A math teacher starts her class, day one, with an exciting world of mathematics in her head (for exciting+technical see Dan MeyerLockhart’s LamentSurely You’re Joking Mr. Feynman, Yudkowsky, Gödel Escher Bach): an equation for a parabola describes an infinite wave, she changes the tides with a simple parameter, and she can ride the wave on a tangent surfboard just by taking the derivative. Her students, sitting in rows of desks, see only…her and an empty chalkboard. Slowly she will reveal this environment, using tools like storytelling, visualization, and interactive affordances (along with Papert/Montessori, see Bruner’s modes of learning in Toward a Theory of Instruction, Understanding Comics, Edward Tufte), which promote cognitive mechanisms of perceptual representation and analogy (Vygotsky, Douglas Hofstadter, Dedre Gentner, Michelene Chi, Origin of Concepts). She’ll need to do it in a way that motivates her students to explore that world with her — without it becoming a game of avoiding negative judgment (see Impro and How Children Fail for examples and counterexamples — for me the two most important books about learning — also Tao Te Ching). The students must also engage in repeated practice in order to use the tools of mathematics fluently (Zen in the Art of ArcheryArt of Learning, Ericsson/Outliers/Talent Code/Talent is Overrated, Bruce Lee).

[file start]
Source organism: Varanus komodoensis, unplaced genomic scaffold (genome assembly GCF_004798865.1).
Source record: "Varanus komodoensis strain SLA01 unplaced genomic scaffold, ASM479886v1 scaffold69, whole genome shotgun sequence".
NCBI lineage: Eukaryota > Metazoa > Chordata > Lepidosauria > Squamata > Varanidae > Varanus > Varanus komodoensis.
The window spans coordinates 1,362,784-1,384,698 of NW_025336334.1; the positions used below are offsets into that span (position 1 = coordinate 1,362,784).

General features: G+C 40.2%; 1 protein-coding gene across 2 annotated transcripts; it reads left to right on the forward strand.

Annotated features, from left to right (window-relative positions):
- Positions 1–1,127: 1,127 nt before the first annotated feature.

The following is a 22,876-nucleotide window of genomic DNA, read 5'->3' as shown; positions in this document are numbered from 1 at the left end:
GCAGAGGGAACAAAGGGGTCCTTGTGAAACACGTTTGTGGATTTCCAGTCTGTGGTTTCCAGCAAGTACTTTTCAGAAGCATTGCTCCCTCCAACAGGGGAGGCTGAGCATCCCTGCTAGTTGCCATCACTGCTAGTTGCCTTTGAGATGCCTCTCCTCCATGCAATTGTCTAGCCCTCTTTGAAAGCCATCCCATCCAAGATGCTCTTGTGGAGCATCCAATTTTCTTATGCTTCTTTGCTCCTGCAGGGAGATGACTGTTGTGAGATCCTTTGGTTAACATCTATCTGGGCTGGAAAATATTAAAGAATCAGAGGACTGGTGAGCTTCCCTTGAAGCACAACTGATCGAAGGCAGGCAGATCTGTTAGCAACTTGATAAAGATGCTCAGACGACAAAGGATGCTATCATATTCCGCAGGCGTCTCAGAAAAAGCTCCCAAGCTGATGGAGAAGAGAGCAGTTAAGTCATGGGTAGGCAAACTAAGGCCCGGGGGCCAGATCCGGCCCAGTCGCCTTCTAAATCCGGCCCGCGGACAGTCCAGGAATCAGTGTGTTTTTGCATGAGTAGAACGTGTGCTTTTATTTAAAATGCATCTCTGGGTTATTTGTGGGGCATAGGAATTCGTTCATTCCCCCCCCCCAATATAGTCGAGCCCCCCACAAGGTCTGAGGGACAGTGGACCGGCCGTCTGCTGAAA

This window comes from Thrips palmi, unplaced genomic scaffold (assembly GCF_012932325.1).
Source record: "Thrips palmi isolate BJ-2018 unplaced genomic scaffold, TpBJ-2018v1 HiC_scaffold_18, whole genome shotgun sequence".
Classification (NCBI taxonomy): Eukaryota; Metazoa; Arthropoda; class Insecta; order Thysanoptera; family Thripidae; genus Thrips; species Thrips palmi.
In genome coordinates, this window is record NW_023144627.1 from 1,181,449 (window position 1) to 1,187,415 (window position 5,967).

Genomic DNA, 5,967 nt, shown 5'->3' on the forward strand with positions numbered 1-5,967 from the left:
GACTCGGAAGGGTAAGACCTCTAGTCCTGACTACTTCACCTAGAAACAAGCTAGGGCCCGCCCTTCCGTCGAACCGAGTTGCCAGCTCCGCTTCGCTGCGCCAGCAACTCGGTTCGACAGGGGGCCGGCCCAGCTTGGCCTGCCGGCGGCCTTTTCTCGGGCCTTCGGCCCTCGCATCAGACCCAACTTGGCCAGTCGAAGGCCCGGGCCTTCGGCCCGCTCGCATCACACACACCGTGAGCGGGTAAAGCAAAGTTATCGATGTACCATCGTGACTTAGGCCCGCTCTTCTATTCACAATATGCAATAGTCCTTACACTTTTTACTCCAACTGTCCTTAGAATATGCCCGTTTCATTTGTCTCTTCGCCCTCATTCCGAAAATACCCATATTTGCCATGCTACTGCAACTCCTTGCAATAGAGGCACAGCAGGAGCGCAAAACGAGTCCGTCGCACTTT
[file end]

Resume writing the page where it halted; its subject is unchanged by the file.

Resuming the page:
Now imagine the teacher is a computer, the students are mathematicians, and the lesson is on a mathematical discovery not by a human but by said computer/teacher. That’s a peek at my endgame (blog post: Knowledge science = data science + learning science).

  • stockninja

    “Simply put, that environment is a big improvement over Facebook or whatever your default computer addiction is.”

    The problem for me is that I can never make Anki that compelling. It’s fun for a few days, but it always becomes a chore. It does make a fine environment for learning Chinese — since the alternative is something more chore-like such as flashcards.

    For programming, however, I’m never disciplined enough to consistently use it since the alternative is just not using it!

    Personally, I prefer GitHub as an environment for learning. For personal projects, I don’t really use git for version control anymore. It’s part incentive system (love filling in the heatmap), part department store (as a catalogue of diverse, semi-complete projects that I can choose between depending on my mood), and part museum/gallery from which I can draw inspiration.

    What are your thoughts on GitHub as a learning environment?

  • Ryan Muller

    Great point — Anki doesn’t even count as an environment if you aren’t showing up.

    As someone who works in GitHub all day, it certainly does count as an environment. Code review on GH (especially being contextual via in-line comments) has been a big source of learning for me.

    Very interesting that you use the “reflective” parts of GitHub. I used to have a major agenda toward increasing reflection opportunities in learning. Lately, I haven’t, but that could just be that I haven’t been doing that much to really reflect on. I’m at a point where I need a lot of direct guidance on “where to next?” as opposed to “how am I going?” (

    For that part I don’t think it’s necessarily up to GitHub but rather programming itself to be more learnable. Bret Victor paints a very compelling sketch on that topic: I’d add that we can also make advances in letting programmers see architecture of large programs. Our sense of visible architecture is almost entirely based on how code is distributed to files and folders, and even that is usually not done very well (